Introduction If we are not measuring our actions, whatever the action it is, how do we know that the result or performance of our action has been successful? Monitoring and control is one of the most important tasks of any project management and is the process of collecting information, recording, and reporting them concerning project performance. Performance measures by themselves do nothing. Depends on how the project manager manages those measures and put them into action it's that makes the difference. "What gets measured gets done" A project can be overwhelming no matter what size. As a project manager, if you let the project carry out its own course without any supervision of the progress the result will be chaos and the project that ends achieving very little or something other than what is set up to do. To avoid this you need to ensure that there are adequate supervising performance measurements in place and that they have to be periodically improved. When talking about performance improvement, "What gets measured gets done", attributed to Peter Drucker, Tom Peters, Edwards Deming, Lord Kelvin and others, is an old and traditional saying that has been accepted by many as true and that has gained credit through long use in practice. They acknowledged the importance of using quantitative or qualitative measures for ensuring that work is done and the results can be improved. During the project, project managers spend a significant amount of time in monitoring and controlling the activities, supervising the project's performance and controlling it. Monitoring and controlling process Within the ten knowledge areas Project integration management is concern with identify and defining various activities and processes within a project and then bringing them together and coordinating them. The monitoring and controlling process group is the monitor and control project work process that interact with this knowledge area. One of the five project management process groups, the monitoring and controlling process measure progress towards achieving project goals, monitor deviation from the plan, and take corrective actions to match progress with plans and customer expectations (Schwalbe, 2012). Because project changes are inevitable it is very important to develop and strictly follow a process to monitor and control these changes and this process must be performed throughout the project's life cycle. The PMBOK Guide - 5th Ed. defines Monitor and Control Project Work as the process of tracking, reviewing, and reporting the progress to meet the performance objectives defined in the project management plan (PMI, 2012). The key benefit of this process is that it allows stakeholders to understand the current state of the project, the steps taken, and budget, schedule, and scope forecasts (PMI, 2012). As we can see the aim of this process is to track, review and regulate the progress of a project which makes potential problems or easy to identify, to ensure a project stays on track to meet its objectives, and the key to measuring and reporting success is to focus on the main foundations of any project which is timescale, resource, quality, and scope. Monitoring and Controlling Process is used by project managers and project teams to ensure the team is making satisfactory progress towards the project goals (Weikum, 1995). The purpose is to track all major project variables including cost, time, scope, and quality of deliverables. According to Weikum the overall objectives of this process are the followings: track and review actual project accomplishment and results against project plans, revise the project plan to reflect accomplishments thus far and to revise the plan for remaining work, if needed, and provide visibility into progress as the project proceeds, so that the team and management can take corrective actions early when project performance varies significantly from original plans.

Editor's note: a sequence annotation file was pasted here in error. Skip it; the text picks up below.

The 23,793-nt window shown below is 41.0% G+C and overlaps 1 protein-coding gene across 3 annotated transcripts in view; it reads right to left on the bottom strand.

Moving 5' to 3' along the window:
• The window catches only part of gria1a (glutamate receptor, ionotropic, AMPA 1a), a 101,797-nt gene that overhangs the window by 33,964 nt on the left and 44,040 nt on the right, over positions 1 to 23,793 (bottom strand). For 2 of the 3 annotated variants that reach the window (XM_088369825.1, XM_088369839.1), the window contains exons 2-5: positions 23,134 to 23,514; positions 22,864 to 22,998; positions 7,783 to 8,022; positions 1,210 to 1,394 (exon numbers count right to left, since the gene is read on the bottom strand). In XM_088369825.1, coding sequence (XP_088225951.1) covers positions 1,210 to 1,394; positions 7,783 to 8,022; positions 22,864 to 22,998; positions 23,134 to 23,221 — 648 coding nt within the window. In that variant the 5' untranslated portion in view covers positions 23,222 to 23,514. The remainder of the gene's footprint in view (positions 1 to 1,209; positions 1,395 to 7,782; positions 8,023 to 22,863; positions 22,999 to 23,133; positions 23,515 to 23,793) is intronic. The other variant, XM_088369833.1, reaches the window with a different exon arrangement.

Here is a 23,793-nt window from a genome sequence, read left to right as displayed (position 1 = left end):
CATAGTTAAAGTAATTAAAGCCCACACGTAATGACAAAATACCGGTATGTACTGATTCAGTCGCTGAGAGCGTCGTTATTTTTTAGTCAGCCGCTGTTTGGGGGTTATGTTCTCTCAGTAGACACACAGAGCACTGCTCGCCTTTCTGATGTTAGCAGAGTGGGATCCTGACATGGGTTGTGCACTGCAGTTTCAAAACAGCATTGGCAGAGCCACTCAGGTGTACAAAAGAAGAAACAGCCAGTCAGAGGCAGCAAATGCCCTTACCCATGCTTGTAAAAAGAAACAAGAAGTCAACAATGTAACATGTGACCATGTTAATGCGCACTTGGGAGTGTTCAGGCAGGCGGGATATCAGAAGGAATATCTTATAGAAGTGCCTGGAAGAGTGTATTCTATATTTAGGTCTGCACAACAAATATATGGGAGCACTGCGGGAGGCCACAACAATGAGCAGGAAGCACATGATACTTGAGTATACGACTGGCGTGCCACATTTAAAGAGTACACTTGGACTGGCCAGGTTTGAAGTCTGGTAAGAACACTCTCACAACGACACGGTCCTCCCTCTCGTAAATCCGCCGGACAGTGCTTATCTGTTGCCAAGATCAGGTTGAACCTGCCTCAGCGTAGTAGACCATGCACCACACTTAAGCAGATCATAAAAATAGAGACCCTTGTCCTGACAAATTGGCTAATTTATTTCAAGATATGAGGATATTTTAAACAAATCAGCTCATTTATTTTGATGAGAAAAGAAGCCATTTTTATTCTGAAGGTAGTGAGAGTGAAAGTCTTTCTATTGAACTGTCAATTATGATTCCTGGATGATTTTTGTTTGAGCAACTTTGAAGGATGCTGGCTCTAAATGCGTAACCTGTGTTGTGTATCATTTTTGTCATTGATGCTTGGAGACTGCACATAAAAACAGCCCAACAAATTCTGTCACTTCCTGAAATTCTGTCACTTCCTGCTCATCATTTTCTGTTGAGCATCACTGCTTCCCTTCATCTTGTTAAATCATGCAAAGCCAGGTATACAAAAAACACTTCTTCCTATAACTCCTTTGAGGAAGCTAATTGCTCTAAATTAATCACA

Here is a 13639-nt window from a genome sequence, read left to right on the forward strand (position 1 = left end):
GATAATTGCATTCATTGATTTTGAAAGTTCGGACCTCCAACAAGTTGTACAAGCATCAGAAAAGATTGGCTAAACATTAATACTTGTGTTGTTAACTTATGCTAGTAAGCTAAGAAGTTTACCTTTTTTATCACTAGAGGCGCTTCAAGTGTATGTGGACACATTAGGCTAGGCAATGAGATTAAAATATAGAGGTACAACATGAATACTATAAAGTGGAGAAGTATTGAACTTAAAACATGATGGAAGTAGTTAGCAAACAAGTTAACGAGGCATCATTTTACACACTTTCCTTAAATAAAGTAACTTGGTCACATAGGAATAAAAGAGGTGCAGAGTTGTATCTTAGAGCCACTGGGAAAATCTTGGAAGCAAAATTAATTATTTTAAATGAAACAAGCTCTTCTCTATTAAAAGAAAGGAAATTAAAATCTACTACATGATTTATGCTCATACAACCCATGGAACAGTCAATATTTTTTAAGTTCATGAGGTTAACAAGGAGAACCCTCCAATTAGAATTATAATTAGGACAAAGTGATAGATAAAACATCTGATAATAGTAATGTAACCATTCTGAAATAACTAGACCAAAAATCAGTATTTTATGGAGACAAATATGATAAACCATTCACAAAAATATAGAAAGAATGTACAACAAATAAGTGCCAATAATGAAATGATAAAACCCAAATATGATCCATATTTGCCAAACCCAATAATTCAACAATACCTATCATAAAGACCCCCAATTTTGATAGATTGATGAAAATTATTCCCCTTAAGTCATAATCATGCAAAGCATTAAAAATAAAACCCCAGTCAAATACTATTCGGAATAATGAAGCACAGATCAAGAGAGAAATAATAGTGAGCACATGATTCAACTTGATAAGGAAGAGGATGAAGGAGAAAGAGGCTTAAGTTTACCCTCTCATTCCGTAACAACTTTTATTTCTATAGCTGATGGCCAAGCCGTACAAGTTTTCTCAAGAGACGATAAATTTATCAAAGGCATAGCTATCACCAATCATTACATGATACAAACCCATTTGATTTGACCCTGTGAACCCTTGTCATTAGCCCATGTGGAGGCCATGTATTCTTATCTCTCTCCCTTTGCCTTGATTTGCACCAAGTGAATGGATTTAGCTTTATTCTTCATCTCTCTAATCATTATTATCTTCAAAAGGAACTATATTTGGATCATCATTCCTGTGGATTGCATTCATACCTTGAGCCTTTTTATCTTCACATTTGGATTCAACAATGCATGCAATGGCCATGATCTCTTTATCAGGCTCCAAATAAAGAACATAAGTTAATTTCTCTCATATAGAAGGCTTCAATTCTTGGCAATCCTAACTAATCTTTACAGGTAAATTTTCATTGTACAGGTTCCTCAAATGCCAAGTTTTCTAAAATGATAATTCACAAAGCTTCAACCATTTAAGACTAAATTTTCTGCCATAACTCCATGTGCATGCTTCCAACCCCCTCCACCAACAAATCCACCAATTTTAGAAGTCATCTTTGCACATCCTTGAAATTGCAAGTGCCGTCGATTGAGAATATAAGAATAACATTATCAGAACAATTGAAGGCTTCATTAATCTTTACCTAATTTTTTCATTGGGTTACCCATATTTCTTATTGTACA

PMI. (2012). "A Guide To The Project Management Body Of Knowledge (PMBOK Guide)" (5th ed.). Newtown Square, PA: Project Management Institute, Inc. Schwalbe, K. (2012). "Revised An Introduction to Project Management" (4th ed.), p.75-76 Weikum, G. 1995. "Workflow Monitoring: Queries on Logs or Temporal Databases?" Position Paper. HPTS'95: Pacific Grove, CA. PMI. (2008). "A Guide To The Project Management Body Of Knowledge (PMBOK Guide)" (4th ed.). Newtown Square, PA: Project Management Institute, Inc. James R. Snyder, (2004). "How to Monitor and Evaluate Projects", in David I. Cleveland, The Field Guide to Project Management (Second Edition).p.407-425 PM Network, (2012). "PM Network Magazine" March Volume 26, No 3" PA: Project Management Institute, Inc.,p.26-27 Jeffrey P. Davidson, (2000). "10 Minute Guide to Project Management", p.87-88, PA: Macmillan USA
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